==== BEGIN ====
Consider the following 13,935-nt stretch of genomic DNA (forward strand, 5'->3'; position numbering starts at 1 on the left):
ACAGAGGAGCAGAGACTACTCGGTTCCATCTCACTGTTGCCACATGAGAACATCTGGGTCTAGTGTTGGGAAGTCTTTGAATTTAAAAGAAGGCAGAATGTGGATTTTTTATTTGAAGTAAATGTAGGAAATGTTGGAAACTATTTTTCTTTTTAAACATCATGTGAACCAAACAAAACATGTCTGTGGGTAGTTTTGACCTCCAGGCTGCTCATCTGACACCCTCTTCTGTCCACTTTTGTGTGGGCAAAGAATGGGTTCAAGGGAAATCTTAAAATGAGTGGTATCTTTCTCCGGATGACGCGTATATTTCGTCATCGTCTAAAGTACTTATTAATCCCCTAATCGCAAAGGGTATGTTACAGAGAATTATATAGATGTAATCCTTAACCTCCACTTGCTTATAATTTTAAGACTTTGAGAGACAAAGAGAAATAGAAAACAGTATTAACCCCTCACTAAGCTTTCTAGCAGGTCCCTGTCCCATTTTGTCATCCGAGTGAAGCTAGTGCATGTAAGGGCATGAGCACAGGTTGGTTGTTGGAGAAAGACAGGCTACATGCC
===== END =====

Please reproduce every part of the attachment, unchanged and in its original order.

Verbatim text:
Consider the following 13,935-nt stretch of genomic DNA (forward strand, 5'->3'; position numbering starts at 1 on the left):
ACAGAGGAGCAGAGACTACTCGGTTCCATCTCACTGTTGCCACATGAGAACATCTGGGTCTAGTGTTGGGAAGTCTTTGAATTTAAAAGAAGGCAGAATGTGGATTTTTTATTTGAAGTAAATGTAGGAAATGTTGGAAACTATTTTTCTTTTTAAACATCATGTGAACCAAACAAAACATGTCTGTGGGTAGTTTTGACCTCCAGGCTGCTCATCTGACACCCTCTTCTGTCCACTTTTGTGTGGGCAAAGAATGGGTTCAAGGGAAATCTTAAAATGAGTGGTATCTTTCTCCGGATGACGCGTATATTTCGTCATCGTCTAAAGTACTTATTAATCCCCTAATCGCAAAGGGTATGTTACAGAGAATTATATAGATGTAATCCTTAACCTCCACTTGCTTATAATTTTAAGACTTTGAGAGACAAAGAGAAATAGAAAACAGTATTAACCCCTCACTAAGCTTTCTAGCAGGTCCCTGTCCCATTTTGTCATCCGAGTGAAGCTAGTGCATGTAAGGGCATGAGCACAGGTTGGTTGTTGGAGAAAGACAGGCTACATGCC